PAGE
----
This week, we discussed centenaries that will be taking place in 1914 with guests Katherine McSharry from the National Library of Ireland; Historian, Niamh Puirseil; Shane MacThomais historian with Glasnevin Museum and Tommy Graham, editor of History Ireland.
The year 1914 would see a very changed landscape for Ireland and its citizens – and indeed, the world. As the year started, a young woman called Alicia Brady died of tetanus and the Lockout was entering its fifth month. The strike ended in January 1914 but in the aftermath, many people who had been on strike did not get their jobs back.
Other centenaries discussed by our panel were:
20 March: Curragh mutiny
2 April: Cumann na mBan founded
24/25 April: Larne gun running 35,000 rifles for the UVF
25 May: 3rd reading of the Government of Ireland [Home Rule] Bill
28 June: Assassination of Archduke Ferdinand
26 July: Howth gun running
4 Aug: Britain declares war on Germany
18 Sept: Government of Ireland Act [Home Rule] enacted but also the Suspensory Act, which suspended it for the duration of WWI.
20 September: Wooden bridge speech by John Redmond divides Irish Volunteers
One cause of the Dublin Lockout was the conditions endured by the city's workers, who had to work up to seventeen hours a day.
But why did eight hours become the length of a standard work day? The answer can be traced back to 1914, as Lorcan Clancy found out.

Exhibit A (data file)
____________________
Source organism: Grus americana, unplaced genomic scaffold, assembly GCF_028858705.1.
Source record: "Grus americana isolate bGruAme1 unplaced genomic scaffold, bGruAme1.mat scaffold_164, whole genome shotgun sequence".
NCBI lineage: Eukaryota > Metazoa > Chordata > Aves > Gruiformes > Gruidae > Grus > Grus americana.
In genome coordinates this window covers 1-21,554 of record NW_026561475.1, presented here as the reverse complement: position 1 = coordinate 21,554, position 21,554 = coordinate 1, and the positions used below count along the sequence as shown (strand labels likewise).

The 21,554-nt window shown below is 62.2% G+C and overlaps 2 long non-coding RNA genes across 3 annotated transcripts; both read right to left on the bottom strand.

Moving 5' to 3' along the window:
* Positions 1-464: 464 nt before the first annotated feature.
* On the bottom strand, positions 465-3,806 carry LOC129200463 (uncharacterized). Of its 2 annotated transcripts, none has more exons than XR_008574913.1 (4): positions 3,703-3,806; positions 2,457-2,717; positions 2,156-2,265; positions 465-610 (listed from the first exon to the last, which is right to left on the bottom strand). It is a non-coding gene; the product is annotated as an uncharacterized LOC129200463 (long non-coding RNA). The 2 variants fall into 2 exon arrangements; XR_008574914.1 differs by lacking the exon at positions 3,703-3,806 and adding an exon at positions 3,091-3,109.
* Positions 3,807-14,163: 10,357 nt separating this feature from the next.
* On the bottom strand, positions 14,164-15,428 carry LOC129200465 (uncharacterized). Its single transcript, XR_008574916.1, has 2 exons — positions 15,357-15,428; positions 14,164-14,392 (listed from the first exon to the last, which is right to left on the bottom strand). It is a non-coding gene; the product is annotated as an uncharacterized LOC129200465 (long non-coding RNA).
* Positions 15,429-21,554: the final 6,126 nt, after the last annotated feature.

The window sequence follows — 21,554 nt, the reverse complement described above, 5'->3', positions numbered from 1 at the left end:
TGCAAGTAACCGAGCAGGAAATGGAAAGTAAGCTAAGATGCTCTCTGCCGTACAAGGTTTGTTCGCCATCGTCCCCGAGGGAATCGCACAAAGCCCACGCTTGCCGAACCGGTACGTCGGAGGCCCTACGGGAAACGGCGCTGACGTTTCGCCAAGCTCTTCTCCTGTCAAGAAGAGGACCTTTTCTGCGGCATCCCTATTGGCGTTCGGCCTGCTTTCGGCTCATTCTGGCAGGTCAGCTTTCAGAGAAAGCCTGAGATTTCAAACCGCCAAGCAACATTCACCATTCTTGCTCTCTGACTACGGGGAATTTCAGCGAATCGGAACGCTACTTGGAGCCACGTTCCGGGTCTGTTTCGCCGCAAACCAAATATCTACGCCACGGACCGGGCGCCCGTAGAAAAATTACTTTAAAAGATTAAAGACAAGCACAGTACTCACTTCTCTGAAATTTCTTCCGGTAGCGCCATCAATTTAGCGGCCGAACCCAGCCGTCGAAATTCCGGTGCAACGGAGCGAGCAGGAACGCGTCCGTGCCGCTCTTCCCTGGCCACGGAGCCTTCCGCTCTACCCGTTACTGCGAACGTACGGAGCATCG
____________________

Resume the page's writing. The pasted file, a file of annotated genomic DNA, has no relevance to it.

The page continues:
The year 2014 will mark the 100th birthday of one George Nissen, an American gymnast and inventor who was best known as the creator of the modern trampoline. Lorcan Clancy has taken a closer look at the life of a true sports pioneer.
1914 Death statistics of people buried in Glasnevin Cemetery
22 people killed by being run over by a motorcar (this is new as a cause of death in 1914)
71 bodies of unidentified persons found in the county of Dublin and buried as unknowns.
Death rate of children 50 per cent
Some burials in Glasnevin Cemetery in 1914
Philip Cooghan 3 Charlemont Mall, Coffin Maker, died when a coffin fell on him pushing him into a circular saw. April 24th 1914
Henry Joseph Flynn 146 Thomas Street, Soldier died 18th October from the effects of a shell wound. This is the first war casualty buried in Glasnevin.
Thomas Keenan, 40 upper Glouster Street died Xmas day 1914 from "defenestration" by his wife who was insane (she threw him out the window).
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